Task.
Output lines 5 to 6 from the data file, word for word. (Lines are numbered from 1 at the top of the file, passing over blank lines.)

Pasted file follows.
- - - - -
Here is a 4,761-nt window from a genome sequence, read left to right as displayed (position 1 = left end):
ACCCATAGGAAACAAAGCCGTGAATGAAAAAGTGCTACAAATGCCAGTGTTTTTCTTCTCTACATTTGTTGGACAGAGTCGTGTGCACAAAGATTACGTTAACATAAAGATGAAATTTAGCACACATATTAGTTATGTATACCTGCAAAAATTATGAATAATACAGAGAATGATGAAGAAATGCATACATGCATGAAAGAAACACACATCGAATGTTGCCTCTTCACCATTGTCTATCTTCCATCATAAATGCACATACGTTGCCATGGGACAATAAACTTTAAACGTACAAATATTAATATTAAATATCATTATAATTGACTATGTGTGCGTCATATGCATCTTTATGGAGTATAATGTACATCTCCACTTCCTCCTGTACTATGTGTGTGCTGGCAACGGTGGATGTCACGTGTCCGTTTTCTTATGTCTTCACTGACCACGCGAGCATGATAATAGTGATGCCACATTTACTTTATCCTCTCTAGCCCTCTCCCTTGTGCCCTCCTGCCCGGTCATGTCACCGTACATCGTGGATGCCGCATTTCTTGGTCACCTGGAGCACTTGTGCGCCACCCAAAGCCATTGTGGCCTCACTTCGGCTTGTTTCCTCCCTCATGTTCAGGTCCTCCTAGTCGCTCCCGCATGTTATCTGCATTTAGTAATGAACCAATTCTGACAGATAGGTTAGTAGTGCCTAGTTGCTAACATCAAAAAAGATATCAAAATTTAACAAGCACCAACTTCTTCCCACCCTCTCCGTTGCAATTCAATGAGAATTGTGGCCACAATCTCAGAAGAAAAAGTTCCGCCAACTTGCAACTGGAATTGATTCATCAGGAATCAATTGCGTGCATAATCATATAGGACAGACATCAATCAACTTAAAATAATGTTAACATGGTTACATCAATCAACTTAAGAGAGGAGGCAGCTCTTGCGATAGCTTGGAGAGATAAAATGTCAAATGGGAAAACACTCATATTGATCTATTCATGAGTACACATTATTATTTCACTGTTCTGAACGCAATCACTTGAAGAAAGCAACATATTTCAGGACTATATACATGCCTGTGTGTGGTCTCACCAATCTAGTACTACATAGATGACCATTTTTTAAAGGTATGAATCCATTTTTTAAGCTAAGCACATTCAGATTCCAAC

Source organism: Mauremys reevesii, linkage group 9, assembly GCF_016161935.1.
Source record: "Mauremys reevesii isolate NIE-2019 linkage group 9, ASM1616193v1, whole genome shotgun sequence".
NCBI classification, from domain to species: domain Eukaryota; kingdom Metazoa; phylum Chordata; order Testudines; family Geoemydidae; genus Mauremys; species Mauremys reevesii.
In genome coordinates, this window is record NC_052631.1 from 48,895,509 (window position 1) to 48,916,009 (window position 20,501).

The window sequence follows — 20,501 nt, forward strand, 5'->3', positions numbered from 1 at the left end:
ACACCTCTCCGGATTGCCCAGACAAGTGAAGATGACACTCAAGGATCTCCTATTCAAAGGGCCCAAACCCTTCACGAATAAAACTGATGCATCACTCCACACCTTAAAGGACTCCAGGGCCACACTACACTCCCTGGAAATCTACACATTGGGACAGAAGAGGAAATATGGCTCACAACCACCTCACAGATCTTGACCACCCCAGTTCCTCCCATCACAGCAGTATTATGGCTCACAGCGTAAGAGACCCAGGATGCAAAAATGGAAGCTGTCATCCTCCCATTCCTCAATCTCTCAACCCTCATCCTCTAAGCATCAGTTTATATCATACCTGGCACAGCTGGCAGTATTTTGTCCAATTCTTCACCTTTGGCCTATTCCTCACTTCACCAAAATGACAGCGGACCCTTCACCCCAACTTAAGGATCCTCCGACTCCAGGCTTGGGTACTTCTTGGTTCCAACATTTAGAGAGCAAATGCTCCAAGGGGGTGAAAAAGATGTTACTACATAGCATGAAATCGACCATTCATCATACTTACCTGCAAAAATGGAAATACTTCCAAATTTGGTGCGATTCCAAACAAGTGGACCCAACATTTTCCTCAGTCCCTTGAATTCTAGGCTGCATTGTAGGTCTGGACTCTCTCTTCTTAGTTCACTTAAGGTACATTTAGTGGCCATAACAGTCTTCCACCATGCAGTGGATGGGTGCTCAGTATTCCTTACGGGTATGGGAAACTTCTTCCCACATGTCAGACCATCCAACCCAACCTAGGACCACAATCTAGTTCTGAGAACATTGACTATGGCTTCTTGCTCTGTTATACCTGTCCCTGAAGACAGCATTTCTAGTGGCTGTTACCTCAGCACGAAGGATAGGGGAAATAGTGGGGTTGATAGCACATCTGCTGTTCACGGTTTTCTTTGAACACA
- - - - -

NCBI classification, from domain to species: domain Eukaryota; kingdom Metazoa; phylum Chordata; order Testudines; family Geoemydidae; genus Mauremys; species Mauremys reevesii.
In genome coordinates, this window is record NC_052631.1 from 48,895,509 (window position 1) to 48,916,009 (window position 20,501).